A guide to Christopher Fowler’s Bryant & May novels

BryMay001Arthur Bryant and John May are elderly London detectives who work for The Peculiar Crimes Unit – a branch of London’s Metropolitan Police. The creation of English crime author Christopher Fowler, they tackle cases that are too obscure, quirky and downright complex for regular Scotland Yard officers to solve. The series began with Full Dark House in 2003 and is shot through with literary references, an encyclopaedic knowledge of the highways and byways of London, and an acute sense of English popular culture.

bryant_and_mayThere are many jokes in the books, but let’s get the main gag out of the way first – the detectives’ names. Readers of a certain age will be all too familiar with how Bryant and May came to light up their lives – literally. The celebrated brand of matches were made at a factory in Bow, East London, for generations. The name has survived, but like so much else, the product is now made overseas.

Like all the best fictional detective partnerships, Bryant & May are like chalk and cheese on the one hand, but can be more like port and Stilton when occasion demands. John May is the ‘normal’ one. He has a family, albeit one with problems, enjoys female company, dresses well, and knows how and when to deal with people of lesser ability who just happen to be the boss. If any physical exertion is required, he’s the one with some semblance of a physical presence. Arthur Bryant is older than his friend, unkempt, shambolic in his personal habits, dangerously forgetful, but with a mind like a scalpel. He is frequently rude and abrasive, but has an arcane knowledge of the world and its doings that would overload any database yet constructed. He masks this erudition by behaving like an octogenarian schoolboy. Turning out his overcoat pockets is likely to reveal a conker on a string, a 1949 tram ticket or the remains of a bag of sherbet lemons.

The Water RoomIn the heart of London
There are several ever-present themes in the stories. One is an acute awareness of the hidden topography of London. In The Water Room (2004), the plot hinges on the fact that beneath the streets of London there are a myriad of buried streams and rivers which once bisected the capital above ground. (Ben Aaronovitch used a similar theme in Rivers of London seven years later.) The city’s abundance of largely Victorian theatres comes to the fore in Full Dark House and The Memory of Blood (2012).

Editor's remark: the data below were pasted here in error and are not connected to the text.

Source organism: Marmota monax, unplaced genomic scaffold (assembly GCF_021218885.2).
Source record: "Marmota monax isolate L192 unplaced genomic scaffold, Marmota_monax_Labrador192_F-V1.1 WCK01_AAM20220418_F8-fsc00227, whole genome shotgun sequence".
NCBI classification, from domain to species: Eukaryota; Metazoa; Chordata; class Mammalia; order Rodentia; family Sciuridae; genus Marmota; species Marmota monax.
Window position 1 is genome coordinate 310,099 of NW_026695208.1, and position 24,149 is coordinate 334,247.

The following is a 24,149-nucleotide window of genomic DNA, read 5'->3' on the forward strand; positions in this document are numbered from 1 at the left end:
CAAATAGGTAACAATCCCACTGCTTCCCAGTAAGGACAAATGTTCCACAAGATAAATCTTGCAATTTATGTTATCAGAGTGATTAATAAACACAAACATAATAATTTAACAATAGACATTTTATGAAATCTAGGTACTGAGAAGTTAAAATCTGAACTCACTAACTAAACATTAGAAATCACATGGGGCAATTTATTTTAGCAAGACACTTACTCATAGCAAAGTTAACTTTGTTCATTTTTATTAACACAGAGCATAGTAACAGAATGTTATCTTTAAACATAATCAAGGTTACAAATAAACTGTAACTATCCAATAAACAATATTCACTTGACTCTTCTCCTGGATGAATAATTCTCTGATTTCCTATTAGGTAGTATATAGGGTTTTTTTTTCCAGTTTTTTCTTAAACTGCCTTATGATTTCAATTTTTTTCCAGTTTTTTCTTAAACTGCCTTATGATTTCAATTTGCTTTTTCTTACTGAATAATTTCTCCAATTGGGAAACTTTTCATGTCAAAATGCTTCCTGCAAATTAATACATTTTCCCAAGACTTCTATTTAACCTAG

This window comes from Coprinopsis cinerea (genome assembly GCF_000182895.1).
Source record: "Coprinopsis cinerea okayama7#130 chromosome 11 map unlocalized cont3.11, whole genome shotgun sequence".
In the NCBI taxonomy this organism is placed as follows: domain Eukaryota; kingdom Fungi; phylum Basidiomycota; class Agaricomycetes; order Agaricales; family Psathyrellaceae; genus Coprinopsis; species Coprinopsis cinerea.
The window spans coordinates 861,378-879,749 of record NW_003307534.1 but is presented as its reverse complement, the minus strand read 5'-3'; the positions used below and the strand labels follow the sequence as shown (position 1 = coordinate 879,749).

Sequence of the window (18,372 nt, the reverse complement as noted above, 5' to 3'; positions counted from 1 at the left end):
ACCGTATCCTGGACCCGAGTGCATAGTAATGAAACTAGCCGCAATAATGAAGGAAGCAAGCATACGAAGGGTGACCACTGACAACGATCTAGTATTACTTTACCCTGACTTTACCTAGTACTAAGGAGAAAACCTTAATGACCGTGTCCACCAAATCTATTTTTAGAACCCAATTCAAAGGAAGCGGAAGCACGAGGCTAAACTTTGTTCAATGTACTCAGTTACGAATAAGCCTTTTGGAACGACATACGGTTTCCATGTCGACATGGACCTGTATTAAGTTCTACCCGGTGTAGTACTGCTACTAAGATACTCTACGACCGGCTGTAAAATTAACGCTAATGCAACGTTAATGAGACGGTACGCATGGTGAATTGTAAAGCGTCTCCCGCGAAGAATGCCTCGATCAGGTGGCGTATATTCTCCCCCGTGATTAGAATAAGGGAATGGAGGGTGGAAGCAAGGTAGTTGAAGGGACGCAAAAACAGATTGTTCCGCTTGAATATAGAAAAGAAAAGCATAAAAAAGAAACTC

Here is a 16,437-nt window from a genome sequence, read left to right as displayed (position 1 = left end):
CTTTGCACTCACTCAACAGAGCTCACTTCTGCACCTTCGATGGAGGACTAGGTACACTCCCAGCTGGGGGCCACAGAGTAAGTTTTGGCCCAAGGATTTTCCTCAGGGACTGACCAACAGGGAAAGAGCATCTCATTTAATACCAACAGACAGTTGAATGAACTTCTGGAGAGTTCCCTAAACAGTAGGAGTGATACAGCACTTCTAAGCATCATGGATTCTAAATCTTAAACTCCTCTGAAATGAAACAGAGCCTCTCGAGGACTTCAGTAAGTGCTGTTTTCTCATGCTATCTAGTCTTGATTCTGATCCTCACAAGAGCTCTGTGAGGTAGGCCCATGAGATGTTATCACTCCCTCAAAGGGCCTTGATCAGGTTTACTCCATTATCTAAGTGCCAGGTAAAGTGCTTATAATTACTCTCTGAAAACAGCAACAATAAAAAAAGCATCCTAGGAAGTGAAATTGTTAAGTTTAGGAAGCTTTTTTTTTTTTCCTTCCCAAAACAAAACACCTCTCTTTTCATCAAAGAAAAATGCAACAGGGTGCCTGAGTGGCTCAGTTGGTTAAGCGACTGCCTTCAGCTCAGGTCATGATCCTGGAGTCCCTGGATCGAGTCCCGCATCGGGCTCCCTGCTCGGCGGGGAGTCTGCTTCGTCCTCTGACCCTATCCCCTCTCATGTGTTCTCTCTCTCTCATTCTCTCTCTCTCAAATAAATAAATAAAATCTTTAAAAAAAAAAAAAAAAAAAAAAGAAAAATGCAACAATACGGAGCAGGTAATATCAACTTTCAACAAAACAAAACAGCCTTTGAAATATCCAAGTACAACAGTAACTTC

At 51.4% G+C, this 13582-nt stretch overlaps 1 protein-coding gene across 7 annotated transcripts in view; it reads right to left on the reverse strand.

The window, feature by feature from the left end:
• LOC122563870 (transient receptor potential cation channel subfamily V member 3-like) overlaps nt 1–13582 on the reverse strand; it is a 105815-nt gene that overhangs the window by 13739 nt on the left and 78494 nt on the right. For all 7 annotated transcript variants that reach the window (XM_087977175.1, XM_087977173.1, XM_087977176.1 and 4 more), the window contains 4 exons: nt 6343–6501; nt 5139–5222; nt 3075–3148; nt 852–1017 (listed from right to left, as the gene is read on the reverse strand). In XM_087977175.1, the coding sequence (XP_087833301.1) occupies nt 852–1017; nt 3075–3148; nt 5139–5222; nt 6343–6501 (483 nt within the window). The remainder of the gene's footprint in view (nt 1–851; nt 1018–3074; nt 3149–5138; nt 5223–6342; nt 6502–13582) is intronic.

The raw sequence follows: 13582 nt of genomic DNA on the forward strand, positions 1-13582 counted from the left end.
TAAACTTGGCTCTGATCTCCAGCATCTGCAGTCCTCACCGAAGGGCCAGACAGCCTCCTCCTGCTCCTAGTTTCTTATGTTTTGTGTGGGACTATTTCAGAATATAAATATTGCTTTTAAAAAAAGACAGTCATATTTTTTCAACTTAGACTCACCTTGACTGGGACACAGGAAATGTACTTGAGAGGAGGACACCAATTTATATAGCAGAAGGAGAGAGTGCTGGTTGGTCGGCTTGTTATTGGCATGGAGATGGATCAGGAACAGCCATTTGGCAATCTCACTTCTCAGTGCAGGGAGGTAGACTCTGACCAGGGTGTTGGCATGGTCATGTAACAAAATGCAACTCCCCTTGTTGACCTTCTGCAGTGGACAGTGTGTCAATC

While buildings take on a life of their own, human beings – real and fictional – exert an influence. In Ten-second Staircase (2006) the spectre of an infamous highwayman haunts the narrative, and in On the Loose (2010), a horrific antler-wearing apparition reminiscent of the legendary Herne the Hunter terrorises developers and builders in Fowler’s own backyard, the King’s Cross district.

VVFowler is a very erudite chronicler of British popular entertainment from days gone by. He loves the element of mechanical illusion which was the mainstay of theatre and film before the days of CGI. One of his more audacious tales is The Victoria Vanishes (2009). Not only have all the human witnesses to a woman’s murder disappeared, but so has the pub outside which her body was found. Resolving this little difficulty would tax the inventive powers of many an author, but Fowler does it with just a wave of his conjuror’s wand, and a sprinkling of magic dust.

invisible-codeCall the police…
It should not be thought that the eccentric pair plough their lonely furrow under the benevolent gaze of their professional and political bosses. The regular police and, more crucially, the inhabitants of those dark, satanic towers at The Home Office, despise Bryant and May with a vengeance. The senior citizens had no more implacable enemy than the saturnine Oscar Kasavian who, despite his name, was a senior man in that department. When his exotic Albanian wife shows all the signs of becoming unhinged, the acerbic civil servant swallows his pride and calls in Bryant and May to investigate in The Invisible Code (2012). You can read our review.